Authors Starting Anew by Michael - The Missing Clue - August 2017 -

2017, for many notable writers, seems to be the year to try something fresh. For some, it is a new character in a familiar setting. Most of you will already be aware of Arnauldur Indridason’s new novel The Shadow District (in stock in trade paperback), if mostly because the mystery set in wartime Rekjavik is known originally by the more local friendly title Man from Manitoba. Regardless of its title, Indridason is setting up these characters to be part of what is described as a “major new series”.

Kathy Reichs Two Nights (in stock in hardcover) is an even greater departure from her comfort zone as it marks her first novel solo effort that does not involve Temperance Brennan and the “Bones” franchise. Whether this marks the end of that series, or whether new heroine Sunday Night will be a recurring character remains to be seen.

Renee Ballard is the heroine of a police procedural set in Michael Connelly’s Hollywood in The Late Show (in stock in hardcover). Like the Indridason, this too is set up to be a regular character, although it remains to be seen whether she will be interacting with his more established characters.

Up and coming British author Gilly Macmillan will be switching from standalones to a police procedural with a new character entitled Odd Child Out (in stock in trade paperback).

One of the more notable changes takes place with Canadian author Linwood Barclay as he makes his children’s series with Chase (in stock in hardcover), a book, quite traditionally, about a boy and his dog. Fellow Canadian, Jenny Nimmo, best known for her Charlie Bone series is starting anew with Henry and the Guardians of the Lost, also for the younger reader.

Finally, further down the road in 2018, we will be seeing one of the more notable shifts, with Anne Perry not only starting a new series, but doing so with a twentieth century (albeit the early portion). She will be introducing Daniel Pitt, son of Thomas and Charlotte in Twenty One Days (April 2018 in hardcover) .

The Missing Clue - August 2016 - Mysteries in Alternative Histories by Michael

My intention for this issue of the newsletter was to write about a number of new alternative history novels. The one that had originally caught my attention had been The Book of Esther by Emily Barton. Set in a history in which the Khazar Empire of Central Asia maintained its hold on territory, and on its Jewish faith, into the twentieth century. Faced with the growing power of Hitler's Germany, and its eastern expansion, Esther bin Josephus, one of the few to recognize the real danger, journeys to have a mystical conversion to become the man her culture requires her to be to join military service.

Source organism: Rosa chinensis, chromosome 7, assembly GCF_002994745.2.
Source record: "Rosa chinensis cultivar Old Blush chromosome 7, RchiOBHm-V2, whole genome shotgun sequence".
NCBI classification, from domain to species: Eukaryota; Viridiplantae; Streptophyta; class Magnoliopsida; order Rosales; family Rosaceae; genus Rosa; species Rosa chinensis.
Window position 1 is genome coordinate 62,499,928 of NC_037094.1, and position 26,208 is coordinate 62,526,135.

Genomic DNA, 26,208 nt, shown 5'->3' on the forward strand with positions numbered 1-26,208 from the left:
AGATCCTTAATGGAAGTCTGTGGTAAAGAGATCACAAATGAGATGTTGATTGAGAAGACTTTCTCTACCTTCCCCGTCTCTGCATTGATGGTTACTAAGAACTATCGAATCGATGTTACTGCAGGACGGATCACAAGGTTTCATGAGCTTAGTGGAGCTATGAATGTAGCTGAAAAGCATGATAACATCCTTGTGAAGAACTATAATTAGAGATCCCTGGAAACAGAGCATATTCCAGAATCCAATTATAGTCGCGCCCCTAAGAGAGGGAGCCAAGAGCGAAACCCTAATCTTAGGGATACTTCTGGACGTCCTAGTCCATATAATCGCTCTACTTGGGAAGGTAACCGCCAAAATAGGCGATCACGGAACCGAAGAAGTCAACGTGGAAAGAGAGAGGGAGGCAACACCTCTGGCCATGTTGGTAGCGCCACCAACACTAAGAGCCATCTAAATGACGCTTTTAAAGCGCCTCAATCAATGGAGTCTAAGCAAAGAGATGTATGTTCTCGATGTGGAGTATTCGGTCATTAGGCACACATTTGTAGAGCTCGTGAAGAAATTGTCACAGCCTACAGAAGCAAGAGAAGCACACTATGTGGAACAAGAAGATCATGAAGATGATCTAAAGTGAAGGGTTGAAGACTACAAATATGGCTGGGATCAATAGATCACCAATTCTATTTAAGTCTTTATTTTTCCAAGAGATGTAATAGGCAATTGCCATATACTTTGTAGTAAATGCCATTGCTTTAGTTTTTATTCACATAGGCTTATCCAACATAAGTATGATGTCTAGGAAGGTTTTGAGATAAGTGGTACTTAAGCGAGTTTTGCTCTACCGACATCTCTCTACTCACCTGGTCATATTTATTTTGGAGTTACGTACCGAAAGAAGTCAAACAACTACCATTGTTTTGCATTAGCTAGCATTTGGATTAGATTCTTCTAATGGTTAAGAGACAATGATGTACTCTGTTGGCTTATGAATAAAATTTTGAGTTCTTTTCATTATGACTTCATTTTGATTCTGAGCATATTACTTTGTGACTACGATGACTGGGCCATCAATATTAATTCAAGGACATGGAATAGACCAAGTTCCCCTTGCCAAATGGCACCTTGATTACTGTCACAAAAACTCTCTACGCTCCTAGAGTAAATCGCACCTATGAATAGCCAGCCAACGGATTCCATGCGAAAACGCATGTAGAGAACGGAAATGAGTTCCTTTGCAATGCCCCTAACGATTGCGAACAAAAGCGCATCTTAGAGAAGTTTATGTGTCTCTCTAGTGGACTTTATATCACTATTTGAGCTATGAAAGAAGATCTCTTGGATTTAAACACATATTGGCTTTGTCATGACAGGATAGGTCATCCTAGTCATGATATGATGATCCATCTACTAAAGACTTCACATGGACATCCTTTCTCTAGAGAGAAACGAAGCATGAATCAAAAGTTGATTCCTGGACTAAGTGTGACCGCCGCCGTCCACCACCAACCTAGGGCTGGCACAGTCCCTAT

Barton's novel, while well crafted, takes so long to get onto the track of its longer narrative. As a result, it was quickly interrupted by the arrival of the other book I wished to compare it to, Underground Airlines by Ben H Winters. Winters, notable for his ‘Last Policeman’ Trilogy, has created a world in which the American Civil War is stopped by an early assassination of Lincoln, and a compromise written into the constitution of to permit slavery to continue. Jumping into the present, escaped slaves, as well as those who are attempting to aid them, are the responsibility of the Marshall Service. His nameless ex-slave protagonist finds himself an agent of laws many, including himself, do not agree with, but are largely helpless to change.

Winters', who allows his alternative to history to feed into dribs and drabs, creates a narrative that makes it much harder to put his book down. To the point, in fact, where it sucked me in so deeply that I didn't manage to finish Barton's work by the time of printing. While The Book of Esther evoked a world in which I was interested in reading more, it failed to pull me in the same way that Underground Airlines has. That said, once I am finished, I would be happy to let anyone is interested know how the two compare.

The Missing Clue - April 2016 - REVIEW: The Courier by Gerald Brandt – reviewed by Michael

We are always interested in the publications of new Winnipeg authors.  Of especial interest, of course are those that would fit into the mystery/thriller genre. Gerald Brandt’s debut novel, The Courier, was released in March, and covers a lot more genres than just thriller, being a cyberpunk/espionage/quasi young-adult novel about a teenage woman caught up in a larger conspiracy.

Brandt has created a dynamic world, where corporations rule a dying planet from satellites, while cities are built in classist layers down below. Power plays, corporate espionage and reliance on non-planetary resources make for a complex web of overlapping dead-drops, false flags, and other elements of the spy game. 

Brandt has spread the umbrella of his creation wide by making a number of interesting choices. The perspective switches regularly between the protagonist, Kris, and the agents seeking to protect or capture her, for example. What is notable about this shift is that it does so from first person, in the case of Kris, to third person, in the case of everyone else. This gives a mix of limited perspective and omniscient narration that creates some dramatic irony and foreshadowing, while at the same time generating suspense through the narrow lens of the protagonist. It does however, make for a chink narrative.

And while I concede that I am not necessarily the target audience for the damaged female teen fighting the larger universe novel, I have to say that I am curious as to what Brandt will do next. The world he has built is worth visiting, even if the protagonist may not be.  This novel has proven that Brandt is capable of writing in a wide-range of styles, and I look forward to him refining his voice and hopefully, creating stories in this world that are not limited by such a wide umbrella.